Sometimes you just need to equal the playing field. That seems to be the point of a new open-source tool, Social Mapper. It hacks its way in to social media profiles using facial recognition to collect many of them all at once. While you may be questioning the motive of something like this, the creators say it will help security professionals by giving them the same tools as the hackers.
How Social Mapper Works
Social Mapper will gather the information from a person’s profiles on Facebook, Twitter, Instagram, LinkedIn, Google+, Chinese microblogging sites that include Weibo and Douban, and the Russian social media VKontakte.
It was created by researchers at a security firm known as TrustWave. They built the tool mainly for authorized simulated attacks, what’s known as penetration testing. The social media files it’s picking up on can be found easily without nefarious means.
Social Mapper does facial recognition checks for the profile photos of the intended person by scanning many individual photos that turn up in a search of the name. It could take over 15 hours to automatedly work on a list of 1,000 people,
It then turns out a report of data that includes links to all the social media profiles of the intended targets. It is also possible for the tool to create lists of the social media sites that were checked with the name of the intended target and their possible work email.
Uses for Social Mapper
Again, while it sounds like this tool is intended for nefarious individuals, it’s meant for use by ethical hackers to streamline their social media phishing campaigns to test a client’s security. They can turn up fake profiles that were created and send links for malware.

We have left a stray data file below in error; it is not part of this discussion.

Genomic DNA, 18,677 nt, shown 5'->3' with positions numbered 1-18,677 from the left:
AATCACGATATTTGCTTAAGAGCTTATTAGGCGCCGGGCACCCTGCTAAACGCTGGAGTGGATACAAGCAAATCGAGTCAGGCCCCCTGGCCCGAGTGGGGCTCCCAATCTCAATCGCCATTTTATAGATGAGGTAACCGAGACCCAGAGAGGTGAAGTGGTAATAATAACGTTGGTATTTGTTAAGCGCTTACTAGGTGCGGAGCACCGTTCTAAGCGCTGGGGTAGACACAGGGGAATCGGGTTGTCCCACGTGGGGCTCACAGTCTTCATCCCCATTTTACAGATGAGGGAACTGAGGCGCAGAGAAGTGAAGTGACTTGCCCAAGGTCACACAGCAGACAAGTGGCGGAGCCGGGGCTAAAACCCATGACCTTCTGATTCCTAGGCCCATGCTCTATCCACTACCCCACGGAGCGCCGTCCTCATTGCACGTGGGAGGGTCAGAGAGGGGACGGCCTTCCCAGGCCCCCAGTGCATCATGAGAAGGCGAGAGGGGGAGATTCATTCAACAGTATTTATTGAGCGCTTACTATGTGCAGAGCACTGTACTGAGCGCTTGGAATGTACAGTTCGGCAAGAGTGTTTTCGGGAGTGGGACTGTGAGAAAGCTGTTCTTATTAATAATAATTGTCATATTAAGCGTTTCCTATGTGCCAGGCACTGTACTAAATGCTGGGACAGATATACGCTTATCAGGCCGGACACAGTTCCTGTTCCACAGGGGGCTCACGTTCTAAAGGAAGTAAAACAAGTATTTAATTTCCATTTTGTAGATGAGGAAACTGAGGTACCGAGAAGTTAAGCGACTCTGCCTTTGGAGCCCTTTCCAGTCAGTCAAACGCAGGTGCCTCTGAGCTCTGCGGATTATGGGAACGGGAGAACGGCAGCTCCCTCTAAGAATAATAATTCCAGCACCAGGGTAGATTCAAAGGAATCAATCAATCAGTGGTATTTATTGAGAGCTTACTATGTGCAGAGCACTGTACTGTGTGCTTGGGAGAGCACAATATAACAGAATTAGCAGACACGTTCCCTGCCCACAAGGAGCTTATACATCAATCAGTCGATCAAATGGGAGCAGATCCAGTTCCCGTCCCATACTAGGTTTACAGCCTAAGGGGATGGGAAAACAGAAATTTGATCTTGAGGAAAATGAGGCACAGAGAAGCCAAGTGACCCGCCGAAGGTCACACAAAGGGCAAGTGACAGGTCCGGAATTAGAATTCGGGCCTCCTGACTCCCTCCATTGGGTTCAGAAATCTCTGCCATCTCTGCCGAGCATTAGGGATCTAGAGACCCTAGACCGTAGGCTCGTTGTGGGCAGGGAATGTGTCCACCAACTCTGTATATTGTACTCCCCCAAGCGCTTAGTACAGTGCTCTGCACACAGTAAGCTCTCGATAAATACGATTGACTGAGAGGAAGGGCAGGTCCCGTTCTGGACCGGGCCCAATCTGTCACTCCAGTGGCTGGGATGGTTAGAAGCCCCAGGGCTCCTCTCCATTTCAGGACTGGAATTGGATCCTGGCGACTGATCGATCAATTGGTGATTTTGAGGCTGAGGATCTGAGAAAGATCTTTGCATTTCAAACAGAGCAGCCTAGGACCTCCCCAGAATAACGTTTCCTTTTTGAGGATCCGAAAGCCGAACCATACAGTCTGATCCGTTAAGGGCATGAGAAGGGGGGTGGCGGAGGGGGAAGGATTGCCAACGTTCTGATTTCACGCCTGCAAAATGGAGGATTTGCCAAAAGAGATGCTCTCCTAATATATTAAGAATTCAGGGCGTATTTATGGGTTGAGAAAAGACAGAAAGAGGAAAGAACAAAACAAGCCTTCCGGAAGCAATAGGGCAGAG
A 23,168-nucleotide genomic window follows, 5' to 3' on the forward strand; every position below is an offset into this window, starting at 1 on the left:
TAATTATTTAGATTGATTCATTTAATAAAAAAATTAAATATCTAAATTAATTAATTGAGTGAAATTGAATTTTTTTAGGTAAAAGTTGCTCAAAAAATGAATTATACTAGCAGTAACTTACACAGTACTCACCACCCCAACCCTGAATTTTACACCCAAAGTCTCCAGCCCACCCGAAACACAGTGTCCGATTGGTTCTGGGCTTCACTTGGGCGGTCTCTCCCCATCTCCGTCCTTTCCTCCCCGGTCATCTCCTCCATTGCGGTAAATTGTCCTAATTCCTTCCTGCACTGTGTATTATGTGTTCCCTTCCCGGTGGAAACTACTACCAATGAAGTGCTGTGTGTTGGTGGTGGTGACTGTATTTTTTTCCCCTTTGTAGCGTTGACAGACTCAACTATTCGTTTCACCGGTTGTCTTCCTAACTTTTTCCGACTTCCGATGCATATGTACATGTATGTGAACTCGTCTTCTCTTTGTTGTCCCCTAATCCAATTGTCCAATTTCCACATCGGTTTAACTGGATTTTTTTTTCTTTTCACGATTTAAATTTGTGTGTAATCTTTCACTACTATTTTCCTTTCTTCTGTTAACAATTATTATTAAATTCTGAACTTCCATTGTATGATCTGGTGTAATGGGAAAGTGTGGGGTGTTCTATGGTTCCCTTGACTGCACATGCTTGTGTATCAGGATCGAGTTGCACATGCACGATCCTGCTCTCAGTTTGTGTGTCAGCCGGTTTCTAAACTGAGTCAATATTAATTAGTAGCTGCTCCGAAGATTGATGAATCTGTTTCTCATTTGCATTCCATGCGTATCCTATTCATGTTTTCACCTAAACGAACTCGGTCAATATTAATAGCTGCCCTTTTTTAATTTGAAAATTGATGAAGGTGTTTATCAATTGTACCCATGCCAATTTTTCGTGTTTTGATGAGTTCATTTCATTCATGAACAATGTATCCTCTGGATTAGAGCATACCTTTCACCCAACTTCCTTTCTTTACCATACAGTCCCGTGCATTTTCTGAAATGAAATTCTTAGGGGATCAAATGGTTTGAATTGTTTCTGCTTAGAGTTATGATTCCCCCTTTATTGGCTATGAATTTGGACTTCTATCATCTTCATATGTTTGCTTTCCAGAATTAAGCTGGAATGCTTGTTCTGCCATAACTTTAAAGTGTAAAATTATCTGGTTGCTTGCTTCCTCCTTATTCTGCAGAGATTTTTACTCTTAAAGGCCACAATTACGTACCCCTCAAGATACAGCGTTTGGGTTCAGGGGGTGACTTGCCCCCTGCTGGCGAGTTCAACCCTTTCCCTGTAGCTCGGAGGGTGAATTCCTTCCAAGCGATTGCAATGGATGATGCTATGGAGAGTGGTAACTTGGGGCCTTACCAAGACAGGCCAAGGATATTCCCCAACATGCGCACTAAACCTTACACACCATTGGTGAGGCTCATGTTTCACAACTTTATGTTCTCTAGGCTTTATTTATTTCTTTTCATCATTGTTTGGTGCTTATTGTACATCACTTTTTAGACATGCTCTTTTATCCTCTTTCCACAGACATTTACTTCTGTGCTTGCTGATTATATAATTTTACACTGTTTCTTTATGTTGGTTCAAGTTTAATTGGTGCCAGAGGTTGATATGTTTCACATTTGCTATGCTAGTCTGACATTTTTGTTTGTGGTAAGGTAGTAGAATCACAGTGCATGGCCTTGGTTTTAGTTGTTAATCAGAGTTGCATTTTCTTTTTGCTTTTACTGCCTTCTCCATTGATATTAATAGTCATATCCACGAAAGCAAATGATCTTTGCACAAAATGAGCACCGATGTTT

A spokesperson for Trustwave disagrees that this tool could be used by non-ethical hackers, saying it’s intended for “pen testers and red teamers” who work to “find vulnerabilities using using tools and technologies Black Hats are already using or most likely have.”
Basically, there are already tools like this this that are used for non-ethical reasons by hackers, and Trustwave is simply making it available to everyone which they say “helps even the playing field.” The spokesperson claims that releasing similar tools to Social Mapper is “very commonplace in the security industry and helps the good guys.”
Does this still worry you? You’re not alone. It definitely leaves me with an uneasy feeling, and if you follow the articles I write on similar topics, you know that I’m not one to get easily freaked out over these things. I don’t spend a lot of time worrying about my online security.
However, this one doesn’t make sense to me. While I understand their point about it leveling the playing field, the point is that it’s being done at all. While I can see questioning what information is available on me, if it’s just the same methods that are so easily obtainable anyway, what I’d really want to know is what is available that isn’t so easy to obtain.
I’m just struggling to see the use for such a thing. Do you feel the same? Or is this a potential service that you would be grateful to have? Add your thoughts in the comments section below and let us know how you feel about Social Mapper.